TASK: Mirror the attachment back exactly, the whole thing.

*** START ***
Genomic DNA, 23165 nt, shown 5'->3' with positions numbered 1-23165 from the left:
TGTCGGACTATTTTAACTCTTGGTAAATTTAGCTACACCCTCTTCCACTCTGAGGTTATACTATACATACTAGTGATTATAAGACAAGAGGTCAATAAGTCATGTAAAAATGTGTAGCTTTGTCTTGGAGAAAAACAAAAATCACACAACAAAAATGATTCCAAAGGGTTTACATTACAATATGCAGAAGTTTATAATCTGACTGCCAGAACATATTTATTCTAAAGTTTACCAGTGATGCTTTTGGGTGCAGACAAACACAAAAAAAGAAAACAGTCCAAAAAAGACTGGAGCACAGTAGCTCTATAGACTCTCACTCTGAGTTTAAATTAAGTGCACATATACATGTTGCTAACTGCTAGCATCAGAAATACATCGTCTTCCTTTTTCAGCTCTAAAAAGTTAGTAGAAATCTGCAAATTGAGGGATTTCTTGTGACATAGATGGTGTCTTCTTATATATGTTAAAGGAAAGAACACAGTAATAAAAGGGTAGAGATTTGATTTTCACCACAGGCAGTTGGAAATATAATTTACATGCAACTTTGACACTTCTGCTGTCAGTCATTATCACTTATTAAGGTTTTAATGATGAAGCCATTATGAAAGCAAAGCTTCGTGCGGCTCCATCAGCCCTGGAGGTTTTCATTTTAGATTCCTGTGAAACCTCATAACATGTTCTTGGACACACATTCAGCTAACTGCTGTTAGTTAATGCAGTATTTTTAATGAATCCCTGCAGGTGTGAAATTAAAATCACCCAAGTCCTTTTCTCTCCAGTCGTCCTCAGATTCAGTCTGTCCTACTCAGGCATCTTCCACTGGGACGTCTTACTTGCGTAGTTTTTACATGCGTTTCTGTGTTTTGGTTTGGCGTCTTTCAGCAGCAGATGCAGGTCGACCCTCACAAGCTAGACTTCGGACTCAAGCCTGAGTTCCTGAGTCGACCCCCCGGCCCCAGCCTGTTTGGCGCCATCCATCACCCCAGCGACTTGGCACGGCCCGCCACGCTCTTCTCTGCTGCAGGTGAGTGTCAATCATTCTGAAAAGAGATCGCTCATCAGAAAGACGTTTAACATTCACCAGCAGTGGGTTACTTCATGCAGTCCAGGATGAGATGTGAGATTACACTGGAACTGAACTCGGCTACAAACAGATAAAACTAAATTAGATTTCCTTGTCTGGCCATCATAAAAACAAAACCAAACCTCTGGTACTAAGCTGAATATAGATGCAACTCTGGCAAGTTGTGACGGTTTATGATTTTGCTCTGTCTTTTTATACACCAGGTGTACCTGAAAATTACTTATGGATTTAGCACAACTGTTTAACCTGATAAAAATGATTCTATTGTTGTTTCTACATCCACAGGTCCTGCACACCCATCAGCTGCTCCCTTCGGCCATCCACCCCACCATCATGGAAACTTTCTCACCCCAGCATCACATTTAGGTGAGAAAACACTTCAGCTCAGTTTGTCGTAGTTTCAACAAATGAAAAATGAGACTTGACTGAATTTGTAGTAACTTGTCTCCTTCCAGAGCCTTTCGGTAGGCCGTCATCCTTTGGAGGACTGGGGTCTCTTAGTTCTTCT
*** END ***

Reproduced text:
Genomic DNA, 23165 nt, shown 5'->3' with positions numbered 1-23165 from the left:
TGTCGGACTATTTTAACTCTTGGTAAATTTAGCTACACCCTCTTCCACTCTGAGGTTATACTATACATACTAGTGATTATAAGACAAGAGGTCAATAAGTCATGTAAAAATGTGTAGCTTTGTCTTGGAGAAAAACAAAAATCACACAACAAAAATGATTCCAAAGGGTTTACATTACAATATGCAGAAGTTTATAATCTGACTGCCAGAACATATTTATTCTAAAGTTTACCAGTGATGCTTTTGGGTGCAGACAAACACAAAAAAAGAAAACAGTCCAAAAAAGACTGGAGCACAGTAGCTCTATAGACTCTCACTCTGAGTTTAAATTAAGTGCACATATACATGTTGCTAACTGCTAGCATCAGAAATACATCGTCTTCCTTTTTCAGCTCTAAAAAGTTAGTAGAAATCTGCAAATTGAGGGATTTCTTGTGACATAGATGGTGTCTTCTTATATATGTTAAAGGAAAGAACACAGTAATAAAAGGGTAGAGATTTGATTTTCACCACAGGCAGTTGGAAATATAATTTACATGCAACTTTGACACTTCTGCTGTCAGTCATTATCACTTATTAAGGTTTTAATGATGAAGCCATTATGAAAGCAAAGCTTCGTGCGGCTCCATCAGCCCTGGAGGTTTTCATTTTAGATTCCTGTGAAACCTCATAACATGTTCTTGGACACACATTCAGCTAACTGCTGTTAGTTAATGCAGTATTTTTAATGAATCCCTGCAGGTGTGAAATTAAAATCACCCAAGTCCTTTTCTCTCCAGTCGTCCTCAGATTCAGTCTGTCCTACTCAGGCATCTTCCACTGGGACGTCTTACTTGCGTAGTTTTTACATGCGTTTCTGTGTTTTGGTTTGGCGTCTTTCAGCAGCAGATGCAGGTCGACCCTCACAAGCTAGACTTCGGACTCAAGCCTGAGTTCCTGAGTCGACCCCCCGGCCCCAGCCTGTTTGGCGCCATCCATCACCCCAGCGACTTGGCACGGCCCGCCACGCTCTTCTCTGCTGCAGGTGAGTGTCAATCATTCTGAAAAGAGATCGCTCATCAGAAAGACGTTTAACATTCACCAGCAGTGGGTTACTTCATGCAGTCCAGGATGAGATGTGAGATTACACTGGAACTGAACTCGGCTACAAACAGATAAAACTAAATTAGATTTCCTTGTCTGGCCATCATAAAAACAAAACCAAACCTCTGGTACTAAGCTGAATATAGATGCAACTCTGGCAAGTTGTGACGGTTTATGATTTTGCTCTGTCTTTTTATACACCAGGTGTACCTGAAAATTACTTATGGATTTAGCACAACTGTTTAACCTGATAAAAATGATTCTATTGTTGTTTCTACATCCACAGGTCCTGCACACCCATCAGCTGCTCCCTTCGGCCATCCACCCCACCATCATGGAAACTTTCTCACCCCAGCATCACATTTAGGTGAGAAAACACTTCAGCTCAGTTTGTCGTAGTTTCAACAAATGAAAAATGAGACTTGACTGAATTTGTAGTAACTTGTCTCCTTCCAGAGCCTTTCGGTAGGCCGTCATCCTTTGGAGGACTGGGGTCTCTTAGTTCTTCT